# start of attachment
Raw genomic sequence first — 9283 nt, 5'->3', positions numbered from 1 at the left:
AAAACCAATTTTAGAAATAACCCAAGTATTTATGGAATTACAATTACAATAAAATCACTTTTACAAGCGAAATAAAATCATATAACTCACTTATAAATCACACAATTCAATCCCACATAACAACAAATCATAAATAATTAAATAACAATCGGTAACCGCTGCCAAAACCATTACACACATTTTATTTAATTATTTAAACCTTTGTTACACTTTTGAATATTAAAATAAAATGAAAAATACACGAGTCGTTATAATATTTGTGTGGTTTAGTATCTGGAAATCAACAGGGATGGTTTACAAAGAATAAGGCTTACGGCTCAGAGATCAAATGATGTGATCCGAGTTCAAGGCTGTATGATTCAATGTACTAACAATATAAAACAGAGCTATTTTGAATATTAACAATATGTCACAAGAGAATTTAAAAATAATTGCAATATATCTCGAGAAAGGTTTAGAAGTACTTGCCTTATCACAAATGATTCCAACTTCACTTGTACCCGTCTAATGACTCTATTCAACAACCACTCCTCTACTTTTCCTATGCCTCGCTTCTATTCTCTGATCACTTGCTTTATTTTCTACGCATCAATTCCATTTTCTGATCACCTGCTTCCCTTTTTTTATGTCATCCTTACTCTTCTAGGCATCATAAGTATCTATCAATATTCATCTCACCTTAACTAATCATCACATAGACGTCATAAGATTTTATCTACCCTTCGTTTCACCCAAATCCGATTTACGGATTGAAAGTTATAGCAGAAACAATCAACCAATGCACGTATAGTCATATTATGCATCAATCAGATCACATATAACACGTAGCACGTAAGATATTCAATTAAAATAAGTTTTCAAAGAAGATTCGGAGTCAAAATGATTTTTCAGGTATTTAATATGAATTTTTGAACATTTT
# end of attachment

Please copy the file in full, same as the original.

Raw genomic sequence first — 9283 nt, 5'->3', positions numbered from 1 at the left:
AAAACCAATTTTAGAAATAACCCAAGTATTTATGGAATTACAATTACAATAAAATCACTTTTACAAGCGAAATAAAATCATATAACTCACTTATAAATCACACAATTCAATCCCACATAACAACAAATCATAAATAATTAAATAACAATCGGTAACCGCTGCCAAAACCATTACACACATTTTATTTAATTATTTAAACCTTTGTTACACTTTTGAATATTAAAATAAAATGAAAAATACACGAGTCGTTATAATATTTGTGTGGTTTAGTATCTGGAAATCAACAGGGATGGTTTACAAAGAATAAGGCTTACGGCTCAGAGATCAAATGATGTGATCCGAGTTCAAGGCTGTATGATTCAATGTACTAACAATATAAAACAGAGCTATTTTGAATATTAACAATATGTCACAAGAGAATTTAAAAATAATTGCAATATATCTCGAGAAAGGTTTAGAAGTACTTGCCTTATCACAAATGATTCCAACTTCACTTGTACCCGTCTAATGACTCTATTCAACAACCACTCCTCTACTTTTCCTATGCCTCGCTTCTATTCTCTGATCACTTGCTTTATTTTCTACGCATCAATTCCATTTTCTGATCACCTGCTTCCCTTTTTTTATGTCATCCTTACTCTTCTAGGCATCATAAGTATCTATCAATATTCATCTCACCTTAACTAATCATCACATAGACGTCATAAGATTTTATCTACCCTTCGTTTCACCCAAATCCGATTTACGGATTGAAAGTTATAGCAGAAACAATCAACCAATGCACGTATAGTCATATTATGCATCAATCAGATCACATATAACACGTAGCACGTAAGATATTCAATTAAAATAAGTTTTCAAAGAAGATTCGGAGTCAAAATGATTTTTCAGGTATTTAATATGAATTTTTGAACATTTT